of the world—when this investigation proves to be insufficient, I can
appeal to other strategies to determine what I believe. With PMI, I can-
not infer from what I believe to what I take to be the case—by reflection
and by sufficient (by my own standards) investigation.
Some of the consequences of these failures could be quickly appreci-
ated if we consider our efforts to persuade. I can fail to persuade you of
something solely because there is something in your mental set-up that
is incompatible with the beliefs I’m trying to make you acquire (by giv-
ing as many good reasons as possible). In a scenario where PME is pos-
sible, the most I can hope for is to persuade you to avow some beliefs;
that is, you will have first-personal access to whatever I am giving you
reasons to believe while still stopping short of believing it. If we use an
example reminiscent of Evans (1982: 225), I can be persuaded to avow
that there will be a war but for some reason—to do with my further
beliefs, fears or desires—I cannot believe anything but that there won’t
be a war. In the PMI scenario, I can still say that I cannot establish
that there won’t be a war by investigating the world but I that I still
cannot help believing that there won’t be a war. I establish my belief by
looking at, say, my behavior or my other expressed beliefs, desires etc.,
and this evidence eventually completes what is accessible of my beliefs
through avowals.
If first-person authority has no ultimate authority over my beliefs,
do we have to give up the idea that beliefs are transparent? Moran
(2007 and personal communication) argues that transparency is rather
a norm than a description of our common practice concerning our be-
liefs. Our beliefs, he insists, ought to be transparent so that we can take
them to be responding to the world (to the best of our knowledge and
relevant abilities). Further, we can argue that not all my beliefs can fail
to be transparently accessible—at least some of my beliefs have to be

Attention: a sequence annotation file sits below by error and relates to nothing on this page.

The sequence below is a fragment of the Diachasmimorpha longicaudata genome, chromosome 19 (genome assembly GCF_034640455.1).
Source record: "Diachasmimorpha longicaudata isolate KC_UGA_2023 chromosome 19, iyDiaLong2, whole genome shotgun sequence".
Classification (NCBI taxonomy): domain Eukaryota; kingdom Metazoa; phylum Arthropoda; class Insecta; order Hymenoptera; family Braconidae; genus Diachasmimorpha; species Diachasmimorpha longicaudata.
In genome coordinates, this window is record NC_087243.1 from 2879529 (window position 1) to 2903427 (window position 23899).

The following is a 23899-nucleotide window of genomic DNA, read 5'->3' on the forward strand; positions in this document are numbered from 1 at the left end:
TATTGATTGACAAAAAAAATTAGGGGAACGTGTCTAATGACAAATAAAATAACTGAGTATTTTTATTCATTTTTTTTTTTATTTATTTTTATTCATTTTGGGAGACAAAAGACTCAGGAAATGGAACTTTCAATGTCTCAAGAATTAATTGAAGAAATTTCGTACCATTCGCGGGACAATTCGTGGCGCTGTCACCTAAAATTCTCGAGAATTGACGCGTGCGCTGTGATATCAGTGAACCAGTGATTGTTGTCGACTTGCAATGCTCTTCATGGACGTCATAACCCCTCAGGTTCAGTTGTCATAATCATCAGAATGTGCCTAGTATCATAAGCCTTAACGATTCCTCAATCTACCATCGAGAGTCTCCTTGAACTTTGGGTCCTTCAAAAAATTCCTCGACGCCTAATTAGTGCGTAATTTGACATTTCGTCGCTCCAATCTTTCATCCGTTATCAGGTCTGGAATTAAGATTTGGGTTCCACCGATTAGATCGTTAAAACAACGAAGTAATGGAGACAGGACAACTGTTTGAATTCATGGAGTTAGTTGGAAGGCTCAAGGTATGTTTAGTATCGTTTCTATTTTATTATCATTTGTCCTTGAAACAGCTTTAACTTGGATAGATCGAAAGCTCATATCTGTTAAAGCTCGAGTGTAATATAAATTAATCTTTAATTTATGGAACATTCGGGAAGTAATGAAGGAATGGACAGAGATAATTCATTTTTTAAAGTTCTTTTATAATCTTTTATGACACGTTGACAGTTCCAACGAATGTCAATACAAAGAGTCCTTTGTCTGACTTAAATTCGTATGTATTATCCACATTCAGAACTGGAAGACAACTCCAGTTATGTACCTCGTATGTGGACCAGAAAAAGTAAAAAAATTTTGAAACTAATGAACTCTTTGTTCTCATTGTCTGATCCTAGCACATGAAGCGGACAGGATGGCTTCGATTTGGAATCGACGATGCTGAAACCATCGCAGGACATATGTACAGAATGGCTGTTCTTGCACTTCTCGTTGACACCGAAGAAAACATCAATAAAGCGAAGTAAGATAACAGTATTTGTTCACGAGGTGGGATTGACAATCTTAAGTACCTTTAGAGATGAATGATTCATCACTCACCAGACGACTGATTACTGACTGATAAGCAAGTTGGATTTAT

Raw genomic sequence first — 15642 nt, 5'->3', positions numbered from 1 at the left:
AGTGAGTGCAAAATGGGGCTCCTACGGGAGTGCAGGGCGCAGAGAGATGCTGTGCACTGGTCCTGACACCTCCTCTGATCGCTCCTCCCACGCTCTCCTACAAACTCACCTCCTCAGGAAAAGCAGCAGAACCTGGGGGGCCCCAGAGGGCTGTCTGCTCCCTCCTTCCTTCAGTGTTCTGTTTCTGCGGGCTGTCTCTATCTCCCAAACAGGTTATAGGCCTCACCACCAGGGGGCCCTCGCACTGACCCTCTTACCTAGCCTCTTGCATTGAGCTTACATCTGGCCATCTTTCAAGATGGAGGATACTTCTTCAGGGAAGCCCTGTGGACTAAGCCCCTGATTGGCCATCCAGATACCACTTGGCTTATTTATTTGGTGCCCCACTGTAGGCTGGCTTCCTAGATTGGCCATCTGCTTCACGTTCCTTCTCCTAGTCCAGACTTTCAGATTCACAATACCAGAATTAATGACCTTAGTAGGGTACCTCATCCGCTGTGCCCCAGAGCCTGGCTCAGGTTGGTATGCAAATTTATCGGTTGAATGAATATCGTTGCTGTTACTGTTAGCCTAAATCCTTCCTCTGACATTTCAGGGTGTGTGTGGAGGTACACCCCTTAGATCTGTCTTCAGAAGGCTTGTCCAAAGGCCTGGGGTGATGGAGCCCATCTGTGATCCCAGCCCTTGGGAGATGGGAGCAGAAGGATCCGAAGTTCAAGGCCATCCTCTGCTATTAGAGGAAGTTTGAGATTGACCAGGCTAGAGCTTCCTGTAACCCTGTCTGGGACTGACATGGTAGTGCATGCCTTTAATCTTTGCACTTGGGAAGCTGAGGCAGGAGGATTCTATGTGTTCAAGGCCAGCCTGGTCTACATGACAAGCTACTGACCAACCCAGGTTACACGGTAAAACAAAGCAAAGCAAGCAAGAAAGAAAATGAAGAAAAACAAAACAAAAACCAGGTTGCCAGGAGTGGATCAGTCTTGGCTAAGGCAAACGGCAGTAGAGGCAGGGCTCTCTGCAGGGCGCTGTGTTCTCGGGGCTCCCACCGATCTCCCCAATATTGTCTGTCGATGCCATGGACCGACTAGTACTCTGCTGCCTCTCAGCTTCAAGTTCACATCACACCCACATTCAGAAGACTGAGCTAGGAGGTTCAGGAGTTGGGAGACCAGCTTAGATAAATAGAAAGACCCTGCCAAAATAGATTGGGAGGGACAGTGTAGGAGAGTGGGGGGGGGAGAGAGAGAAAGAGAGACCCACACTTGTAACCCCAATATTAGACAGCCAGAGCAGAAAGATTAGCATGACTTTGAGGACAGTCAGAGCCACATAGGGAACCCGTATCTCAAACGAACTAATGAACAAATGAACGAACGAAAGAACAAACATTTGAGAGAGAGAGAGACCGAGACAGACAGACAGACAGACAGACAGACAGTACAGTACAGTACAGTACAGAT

avowed, or there will be little sense in saying that those beliefs are in
any sense mine. Suppose all my beliefs—including beliefs like ‘I believe
this belief can explain my behavior’—are accessible solely in a third-
person manner; there will be no way for me to say anything further
than that those beliefs are somehow connected to my body (assuming
I have further reasons to assert that this body is mine). It seems that
the rules of ascribing beliefs to people presuppose that at least some of
my beliefs are, in principle, accessible in a first-person manner. Then,
in a PME scenario, we can take some of my beliefs not to be avowed (or
even not capable of being accessible through avowals) but only against
the background of avowed beliefs that determine the belief-set I hap-
pen to own. Beliefs are understood as items that are owned by people;
owning involves accessibility in a way that is somehow privileged. That
at least some of my beliefs are to be accessible in a first-person man-
ner (and transparently) seems to be a limit on how thoroughly we can
deflate the notion of first-person authority.4 That our beliefs ought to
be transparently accessible is a prerequisite of (rational) persuasion
and, at the same time, transparency is what makes our more accepted
ideas seem more worthy: they have been scrutinized through different
perspectives. In section 3 we will examine more carefully this last point
and submit that both avowed beliefs and beliefs self-attributed in a
third-personal manner play a role in our doxastic economy.

Our perspective on how things are seems to be inevitably shaped by
values and practices that we have acquired in our communities. An is-
sue akin to that of the requisite transparency of my beliefs is that we